Crop Update: Variability is High this Year

This season continues to be a mixed bag in just about every way. As of September 24, only 51 percent of the corn is mature, well behind the 64 percent average. Many states are well behind, including South Dakota at 32 percent versus a 57 percent average. Most of the remainder of the states in our service area are close to their averages.

Harvest in the 18 states is reported at 11 percent, six points behind average. Iowa has harvested only 3 percent versus 10 on average; Kansas is at 29 percent compared with an average of 35, Nebraska 7 versus 13 and South Dakota 1 percent versus 11. Recent rains won’t push harvest along.

Corn condition has slipped a bit, especially on the top end:

State Poor/very poor Good/excellent
Iowa 13 59
Kansas 19 52
Nebraska 11 67
South Dakota 27 40
18 States 13 61



Soybean harvest is behind as well, but by only 2 percentage points in the 18 states. South Dakota is far behind average (4 percent versus 17), while Iowa, at 5 percent, lags by three points. Nebraska is right on its 10 percent average and Kansas is ahead by 3 points, at 6 percent.

Soybeans offer some optimism for South Dakota, with both ends of the condition scale looking better. Scores are comparable for corn and beans in the 18 states, on the other hand.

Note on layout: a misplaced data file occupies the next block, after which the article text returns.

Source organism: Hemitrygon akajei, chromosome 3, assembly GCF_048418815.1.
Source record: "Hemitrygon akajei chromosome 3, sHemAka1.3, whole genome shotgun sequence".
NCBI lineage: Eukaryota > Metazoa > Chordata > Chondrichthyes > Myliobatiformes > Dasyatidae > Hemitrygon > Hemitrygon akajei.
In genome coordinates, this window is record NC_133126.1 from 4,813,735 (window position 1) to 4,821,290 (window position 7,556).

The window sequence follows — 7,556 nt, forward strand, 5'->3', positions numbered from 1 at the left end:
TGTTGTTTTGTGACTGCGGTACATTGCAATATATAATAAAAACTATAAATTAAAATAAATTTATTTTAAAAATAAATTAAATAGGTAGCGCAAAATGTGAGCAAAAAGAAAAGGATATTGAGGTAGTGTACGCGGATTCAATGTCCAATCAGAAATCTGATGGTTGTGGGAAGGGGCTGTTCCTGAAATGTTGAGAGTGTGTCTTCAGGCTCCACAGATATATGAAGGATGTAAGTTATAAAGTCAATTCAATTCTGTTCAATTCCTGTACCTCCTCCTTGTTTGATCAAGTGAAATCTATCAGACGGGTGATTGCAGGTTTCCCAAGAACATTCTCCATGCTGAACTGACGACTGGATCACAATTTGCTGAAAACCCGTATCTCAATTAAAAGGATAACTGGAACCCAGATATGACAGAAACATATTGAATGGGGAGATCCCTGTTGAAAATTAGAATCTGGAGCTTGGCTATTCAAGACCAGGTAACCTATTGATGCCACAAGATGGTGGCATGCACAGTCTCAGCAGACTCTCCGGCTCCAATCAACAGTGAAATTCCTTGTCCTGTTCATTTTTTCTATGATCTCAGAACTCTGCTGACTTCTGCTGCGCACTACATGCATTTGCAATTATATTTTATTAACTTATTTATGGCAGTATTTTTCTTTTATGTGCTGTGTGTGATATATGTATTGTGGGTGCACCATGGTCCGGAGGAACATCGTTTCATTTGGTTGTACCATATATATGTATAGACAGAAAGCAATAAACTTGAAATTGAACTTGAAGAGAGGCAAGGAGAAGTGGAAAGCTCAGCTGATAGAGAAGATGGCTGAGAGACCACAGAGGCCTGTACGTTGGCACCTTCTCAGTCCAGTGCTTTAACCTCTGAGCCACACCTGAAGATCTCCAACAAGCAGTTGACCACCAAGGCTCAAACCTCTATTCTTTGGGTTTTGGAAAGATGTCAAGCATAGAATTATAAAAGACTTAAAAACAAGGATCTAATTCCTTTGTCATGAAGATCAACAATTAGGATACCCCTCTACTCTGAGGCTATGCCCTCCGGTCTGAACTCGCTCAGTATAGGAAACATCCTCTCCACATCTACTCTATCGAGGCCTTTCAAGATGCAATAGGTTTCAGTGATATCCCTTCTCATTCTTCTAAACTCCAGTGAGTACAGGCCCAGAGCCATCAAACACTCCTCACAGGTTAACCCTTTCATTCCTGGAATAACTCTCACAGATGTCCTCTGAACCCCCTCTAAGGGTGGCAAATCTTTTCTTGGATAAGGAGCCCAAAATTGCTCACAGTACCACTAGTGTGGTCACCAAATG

State Poor/very poor Good/excellent
Iowa 13 60
Kansas 20 43
Nebraska 10 64
South Dakota 19 49
18 States 12 60


Grain Sorghum

Maturity, as measured by coloring, reported mature and harvest, is within two points of normal in the 11 reported states. About a third of the crop has been harvested.


There is no doubt this year will be one of great yield variability. Our staff has seen it in travels through our states and our customers confirm it.

The September supply/demand drew skepticism from many regarding projected yields. Can corn make USDA’s 169.9 or soybeans, 49.9 bu.?

David Widmar, Purdue University agricultural economist, points out that every year brings many acres with below-trend yields. The numbers may be somewhat surprising. Since 2000, he reports, the number of corn acres with yields below 85 percent of trend has averaged 10.2 million. If you exclude the extreme years of 2002 and 2012, the average is 6.4 million. The lowest number of low-yielding acres was 2.2 million, in 2009.

Two charts, prepared by Widmar, show that the years when roughly an average percent of acres had below-average yields, the national average yield actually was above the trend. It was only in years when acreage with below-trend yields were close to or above 10 percent that the national yield fell below trend.

This helps explain why USDA’s yield estimate may seem higher than the back-fence reports and social media chatter might indicate.

For Widmar’s article, see